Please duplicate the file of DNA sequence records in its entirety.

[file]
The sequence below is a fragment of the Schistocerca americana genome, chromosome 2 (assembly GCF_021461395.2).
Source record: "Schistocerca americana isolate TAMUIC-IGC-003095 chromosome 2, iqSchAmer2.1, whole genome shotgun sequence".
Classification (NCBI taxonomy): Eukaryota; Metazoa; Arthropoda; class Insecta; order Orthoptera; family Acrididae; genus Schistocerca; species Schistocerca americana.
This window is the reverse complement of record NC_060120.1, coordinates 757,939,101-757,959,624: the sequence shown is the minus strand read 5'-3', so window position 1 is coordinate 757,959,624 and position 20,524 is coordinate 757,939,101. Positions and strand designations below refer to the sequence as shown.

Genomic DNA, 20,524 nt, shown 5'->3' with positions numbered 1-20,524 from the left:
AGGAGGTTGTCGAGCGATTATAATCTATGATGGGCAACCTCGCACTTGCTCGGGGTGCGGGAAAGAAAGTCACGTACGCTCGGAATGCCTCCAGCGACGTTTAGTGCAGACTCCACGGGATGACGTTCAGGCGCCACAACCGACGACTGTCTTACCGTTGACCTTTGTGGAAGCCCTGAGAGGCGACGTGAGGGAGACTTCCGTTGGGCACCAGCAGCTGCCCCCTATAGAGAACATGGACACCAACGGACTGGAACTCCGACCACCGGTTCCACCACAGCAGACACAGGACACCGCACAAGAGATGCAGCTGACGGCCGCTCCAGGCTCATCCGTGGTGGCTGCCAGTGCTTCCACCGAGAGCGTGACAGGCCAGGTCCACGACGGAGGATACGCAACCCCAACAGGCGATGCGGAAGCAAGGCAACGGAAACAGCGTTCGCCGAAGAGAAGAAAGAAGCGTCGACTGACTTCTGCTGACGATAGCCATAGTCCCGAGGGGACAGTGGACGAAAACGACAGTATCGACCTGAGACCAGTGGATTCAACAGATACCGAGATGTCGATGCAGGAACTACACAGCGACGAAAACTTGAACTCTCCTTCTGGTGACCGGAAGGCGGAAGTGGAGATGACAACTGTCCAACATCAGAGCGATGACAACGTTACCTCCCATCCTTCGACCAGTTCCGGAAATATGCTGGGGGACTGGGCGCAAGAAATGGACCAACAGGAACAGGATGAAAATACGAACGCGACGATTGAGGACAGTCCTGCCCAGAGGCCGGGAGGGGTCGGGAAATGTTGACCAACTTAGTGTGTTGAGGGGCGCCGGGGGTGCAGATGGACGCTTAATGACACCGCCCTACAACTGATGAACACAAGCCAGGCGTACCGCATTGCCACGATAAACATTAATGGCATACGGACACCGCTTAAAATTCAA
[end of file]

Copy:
The sequence below is a fragment of the Schistocerca americana genome, chromosome 2 (assembly GCF_021461395.2).
Source record: "Schistocerca americana isolate TAMUIC-IGC-003095 chromosome 2, iqSchAmer2.1, whole genome shotgun sequence".
Classification (NCBI taxonomy): Eukaryota; Metazoa; Arthropoda; class Insecta; order Orthoptera; family Acrididae; genus Schistocerca; species Schistocerca americana.
This window is the reverse complement of record NC_060120.1, coordinates 757,939,101-757,959,624: the sequence shown is the minus strand read 5'-3', so window position 1 is coordinate 757,959,624 and position 20,524 is coordinate 757,939,101. Positions and strand designations below refer to the sequence as shown.

Genomic DNA, 20,524 nt, shown 5'->3' with positions numbered 1-20,524 from the left:
AGGAGGTTGTCGAGCGATTATAATCTATGATGGGCAACCTCGCACTTGCTCGGGGTGCGGGAAAGAAAGTCACGTACGCTCGGAATGCCTCCAGCGACGTTTAGTGCAGACTCCACGGGATGACGTTCAGGCGCCACAACCGACGACTGTCTTACCGTTGACCTTTGTGGAAGCCCTGAGAGGCGACGTGAGGGAGACTTCCGTTGGGCACCAGCAGCTGCCCCCTATAGAGAACATGGACACCAACGGACTGGAACTCCGACCACCGGTTCCACCACAGCAGACACAGGACACCGCACAAGAGATGCAGCTGACGGCCGCTCCAGGCTCATCCGTGGTGGCTGCCAGTGCTTCCACCGAGAGCGTGACAGGCCAGGTCCACGACGGAGGATACGCAACCCCAACAGGCGATGCGGAAGCAAGGCAACGGAAACAGCGTTCGCCGAAGAGAAGAAAGAAGCGTCGACTGACTTCTGCTGACGATAGCCATAGTCCCGAGGGGACAGTGGACGAAAACGACAGTATCGACCTGAGACCAGTGGATTCAACAGATACCGAGATGTCGATGCAGGAACTACACAGCGACGAAAACTTGAACTCTCCTTCTGGTGACCGGAAGGCGGAAGTGGAGATGACAACTGTCCAACATCAGAGCGATGACAACGTTACCTCCCATCCTTCGACCAGTTCCGGAAATATGCTGGGGGACTGGGCGCAAGAAATGGACCAACAGGAACAGGATGAAAATACGAACGCGACGATTGAGGACAGTCCTGCCCAGAGGCCGGGAGGGGTCGGGAAATGTTGACCAACTTAGTGTGTTGAGGGGCGCCGGGGGTGCAGATGGACGCTTAATGACACCGCCCTACAACTGATGAACACAAGCCAGGCGTACCGCATTGCCACGATAAACATTAATGGCATACGGACACCGCTTAAAATTCAA